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Species Maps Distribution Maps and flight charts have been prepared for our regular Suffolk species, and these are available for reference as required. With the high number of tetrads visited in 2015 and the incredible number of records received the average butterfly species per tetrad for 2015 was recorded as 11. To put that into context the last five-year period (2011–2015) gives us an average of 14.6 species per recorded tetrad. Analysis The 38 species of butterfly recorded in 2015 are shown in Annex A, in order of scarcity, with a direct comparison to last year’s statistics. The most abundant butterflies in the county in 2015 were Large White which was seen in 78.3% of surveyed tetrads closely followed by Small White (74.2%) and Peacock (71.8%). Of note, in 2014, Small Tortoiseshell was the most abundant butterfly being seen in 78% of surveyed tetrads with Peacock a close second (77.9%) and Large White being in third place (69%). National trends reflect this change at the top and reference to the “UKBMS summary of changes table for 2015” shows that Small Tortoiseshell showed a decrease of -44% compared to numbers recorded in 2014. Similarly, a decrease of -21% is seen for Peacock. The Big Butterfly Count also showed significant decreases in the survey period for both Peacock (down 61% on 2014) and Small Tortoiseshell (down 57% on 2014). Comparing the Suffolk scarcity data for 2015 to 2014 shows a worrying “drop” for two key Suffolk species; Dingy Skipper and Wall. Both are discussed in subsequent annexes, however, long term trends for both species suggest both have weak populations and are very vulnerable. The position of the “golden” skippers (Small/ Essex/ Large) is always worthy of a close look. Despite being robust and adaptable butterflies any negative changes recorded can act as an indicator of problems that are affecting grassland habitats. All three species showed little change in Suffolk compared to 2014. However, Small and Large Skipper showed small percentage decreases on the “UKBMS summary of changes table for 2015” of -8% and -21% respectively. Conversely, very small percentage increases are noted for all three species in the WCBS results. The Small Copper is a butterfly that has been identified recently as a species in significant decline. Again, a number of poor summers and habitat loss has contributed greatly to this difficult situation with results from the UKBMS summary table indicating nearly a 50% decline in the last ten years. Always a popular butterfly with Suffolk recorders, Small Copper appears to have been recorded at a similar level in 2015 compared to 2014. Looking at the last five-year period (2011 –2015) suggests a stable position but clearly it is a species that will require close monitoring in the future. Trends over a longer period are presented separately at Annex B for our 32 regular species. The latest rolling 5-year figure (2011–2015) covers 1025 tetrads and shows an average of 14.6 species per tetrad.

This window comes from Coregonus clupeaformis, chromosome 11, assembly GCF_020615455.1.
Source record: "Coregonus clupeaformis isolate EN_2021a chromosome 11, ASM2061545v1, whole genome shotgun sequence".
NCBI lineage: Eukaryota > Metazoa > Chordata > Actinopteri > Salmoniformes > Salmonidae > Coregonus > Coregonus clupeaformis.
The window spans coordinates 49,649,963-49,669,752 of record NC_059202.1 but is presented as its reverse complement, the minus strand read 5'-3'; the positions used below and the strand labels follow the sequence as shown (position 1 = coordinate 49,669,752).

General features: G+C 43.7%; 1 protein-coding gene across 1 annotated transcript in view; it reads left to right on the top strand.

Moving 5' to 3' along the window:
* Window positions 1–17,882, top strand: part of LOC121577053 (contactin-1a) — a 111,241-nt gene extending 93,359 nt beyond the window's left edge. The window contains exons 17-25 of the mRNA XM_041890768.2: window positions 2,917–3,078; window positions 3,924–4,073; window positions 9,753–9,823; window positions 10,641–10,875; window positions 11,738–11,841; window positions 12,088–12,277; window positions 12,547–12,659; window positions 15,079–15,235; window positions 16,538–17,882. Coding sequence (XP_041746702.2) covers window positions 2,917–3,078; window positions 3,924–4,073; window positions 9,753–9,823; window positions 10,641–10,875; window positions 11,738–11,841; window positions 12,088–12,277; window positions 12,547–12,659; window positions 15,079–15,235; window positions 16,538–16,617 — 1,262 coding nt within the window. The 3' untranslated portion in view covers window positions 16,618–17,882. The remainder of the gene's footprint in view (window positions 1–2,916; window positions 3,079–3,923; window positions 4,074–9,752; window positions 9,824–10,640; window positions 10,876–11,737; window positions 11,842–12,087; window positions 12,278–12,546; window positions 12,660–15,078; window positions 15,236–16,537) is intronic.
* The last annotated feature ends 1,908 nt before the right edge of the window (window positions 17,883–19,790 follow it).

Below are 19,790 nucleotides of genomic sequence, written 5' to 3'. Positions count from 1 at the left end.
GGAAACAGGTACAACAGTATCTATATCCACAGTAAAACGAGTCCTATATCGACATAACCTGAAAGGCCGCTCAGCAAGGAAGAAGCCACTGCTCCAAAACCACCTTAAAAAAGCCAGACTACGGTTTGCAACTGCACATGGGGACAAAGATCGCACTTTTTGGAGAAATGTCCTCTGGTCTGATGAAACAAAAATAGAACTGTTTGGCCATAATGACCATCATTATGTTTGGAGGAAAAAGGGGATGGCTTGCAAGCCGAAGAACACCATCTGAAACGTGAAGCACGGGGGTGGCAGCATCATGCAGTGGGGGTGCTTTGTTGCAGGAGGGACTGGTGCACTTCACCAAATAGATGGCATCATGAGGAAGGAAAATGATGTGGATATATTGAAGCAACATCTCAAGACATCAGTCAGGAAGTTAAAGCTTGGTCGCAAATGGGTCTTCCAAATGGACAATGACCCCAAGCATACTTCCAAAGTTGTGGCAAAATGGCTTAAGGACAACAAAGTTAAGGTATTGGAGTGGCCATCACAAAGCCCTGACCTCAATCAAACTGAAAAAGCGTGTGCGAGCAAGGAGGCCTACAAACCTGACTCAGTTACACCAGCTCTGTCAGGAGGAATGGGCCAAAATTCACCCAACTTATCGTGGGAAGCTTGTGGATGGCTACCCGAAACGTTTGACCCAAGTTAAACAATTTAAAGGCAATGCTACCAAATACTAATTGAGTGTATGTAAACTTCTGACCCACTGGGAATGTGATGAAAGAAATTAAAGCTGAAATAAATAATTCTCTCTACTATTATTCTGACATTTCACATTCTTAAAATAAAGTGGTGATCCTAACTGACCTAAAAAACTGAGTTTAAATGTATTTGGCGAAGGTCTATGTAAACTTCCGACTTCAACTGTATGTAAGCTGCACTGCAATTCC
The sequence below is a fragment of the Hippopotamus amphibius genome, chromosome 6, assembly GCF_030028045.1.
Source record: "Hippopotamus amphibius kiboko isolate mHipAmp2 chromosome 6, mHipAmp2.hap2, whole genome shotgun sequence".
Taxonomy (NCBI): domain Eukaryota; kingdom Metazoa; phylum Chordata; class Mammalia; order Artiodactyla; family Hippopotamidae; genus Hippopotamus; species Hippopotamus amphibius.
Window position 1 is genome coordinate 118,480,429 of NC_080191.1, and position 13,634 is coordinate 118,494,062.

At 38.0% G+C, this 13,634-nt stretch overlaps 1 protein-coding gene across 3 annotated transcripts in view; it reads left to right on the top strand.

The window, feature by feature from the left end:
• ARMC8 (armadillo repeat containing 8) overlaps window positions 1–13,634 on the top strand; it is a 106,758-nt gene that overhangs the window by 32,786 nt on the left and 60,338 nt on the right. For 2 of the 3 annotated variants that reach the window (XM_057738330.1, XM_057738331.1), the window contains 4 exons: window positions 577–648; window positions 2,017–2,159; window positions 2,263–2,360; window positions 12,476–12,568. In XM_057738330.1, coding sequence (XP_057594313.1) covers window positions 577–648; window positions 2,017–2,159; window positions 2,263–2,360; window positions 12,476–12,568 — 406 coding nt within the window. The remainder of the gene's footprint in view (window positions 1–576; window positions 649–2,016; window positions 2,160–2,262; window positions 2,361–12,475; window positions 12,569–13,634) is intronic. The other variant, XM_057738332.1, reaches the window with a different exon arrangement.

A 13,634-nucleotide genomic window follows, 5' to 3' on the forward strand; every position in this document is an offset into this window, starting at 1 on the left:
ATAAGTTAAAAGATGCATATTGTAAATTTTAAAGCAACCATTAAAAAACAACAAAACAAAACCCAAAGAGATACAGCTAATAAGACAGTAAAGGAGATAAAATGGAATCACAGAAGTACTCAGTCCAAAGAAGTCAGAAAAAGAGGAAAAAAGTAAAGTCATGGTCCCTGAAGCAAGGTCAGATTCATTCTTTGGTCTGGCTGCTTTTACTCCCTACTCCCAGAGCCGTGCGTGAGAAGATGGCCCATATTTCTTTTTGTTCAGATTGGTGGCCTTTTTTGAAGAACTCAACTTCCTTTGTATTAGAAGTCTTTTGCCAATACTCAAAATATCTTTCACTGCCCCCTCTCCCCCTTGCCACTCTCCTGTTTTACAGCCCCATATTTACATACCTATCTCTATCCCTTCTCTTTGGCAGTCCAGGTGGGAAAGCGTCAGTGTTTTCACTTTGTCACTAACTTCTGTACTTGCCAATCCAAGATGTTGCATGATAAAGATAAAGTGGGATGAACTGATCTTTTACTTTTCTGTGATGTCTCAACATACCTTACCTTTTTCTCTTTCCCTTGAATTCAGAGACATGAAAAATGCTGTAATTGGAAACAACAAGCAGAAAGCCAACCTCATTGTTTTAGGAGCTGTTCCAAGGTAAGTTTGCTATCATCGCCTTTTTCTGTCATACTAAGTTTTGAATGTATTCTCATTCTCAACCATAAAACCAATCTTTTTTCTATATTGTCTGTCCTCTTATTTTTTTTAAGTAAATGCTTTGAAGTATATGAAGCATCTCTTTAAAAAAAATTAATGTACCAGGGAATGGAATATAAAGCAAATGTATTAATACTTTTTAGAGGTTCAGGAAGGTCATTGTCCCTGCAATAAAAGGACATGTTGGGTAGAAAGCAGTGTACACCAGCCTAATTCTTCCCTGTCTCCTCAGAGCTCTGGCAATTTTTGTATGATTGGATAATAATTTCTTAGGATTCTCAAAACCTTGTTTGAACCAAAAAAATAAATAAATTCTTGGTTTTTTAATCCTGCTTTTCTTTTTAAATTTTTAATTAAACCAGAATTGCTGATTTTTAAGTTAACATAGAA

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Transects Transects are very effective at monitoring habitat specialist butterflies and lowland semi-natural habitats. They are resource intensive but give a sharp view of butterfly trends. The 2015 results from those transects walked in Suffolk have been added to the Suffolk database and are a useful addition as they reflect consistent, sustained and focused recording within the county. During 2015, 20 transects and 5 single species transects were monitored and these are listed below. My thanks go to all those team coordinators and walkers, who put in dedicated monitoring efforts at: Suffolk Transects Alton Water Black Heath Center Parcs (Elveden) Dunwich Forest 1 Dunwich Forest 2 Manor Farm (Coddenham) Newsons Farm (Thorpe Green) Newsons Farm Extension (Thorpe Green) Nowton Country Park Ramsey/Hintlesham Woods

RSPB Minsmere RSPB North Warren RSPB Wolves Wood. Sizewell Belts Spring Lane (Bury St Edmunds) SWT Bradfield Woods SWT Cavenham Heath SWT Knettishall Heath Tythe Farm (Fressingfield) Upper Abbey Farm (Leiston

Single-species transects Site Name


Blaxhall Common Dunwich Heath RSPB Minsmere Purdis Heath SWT Bradfield Woods

Silver-studded Blue Silver-studded Blue Silver-studded Blue Silver-studded Blue Purple Hairstreak

During 2015, a new transect was set up at SWT Redgrave and Lopham Fen and the original transect at SWT Lackford Lakes resurrected. Both will be walked and monitored in 2016. Wider Countryside Butterfly Scheme (WCBS) The WCBS complements transect monitoring of butterfly populations on semi-natural sites and forms part of an integrated approach to monitoring butterflies through the UK Butterfly Monitoring Scheme (UKBMS). It runs as a partnership between Butterfly Conservation, the British Trust for Ornithology (BTO), the Centre for Ecology and Hydrology (CEH) and the Joint Nature Conservation Committee (JNCC). The scheme targets common and widespread butterflies by selecting random 1km squares which are then subject to a minimum of two visits ideally in July and August. In 2015, a total of 32 1km squares (27 WCBS, 5 BTO) were surveyed. The records generated from the scheme are included in the Suffolk data set and represent a significant contribution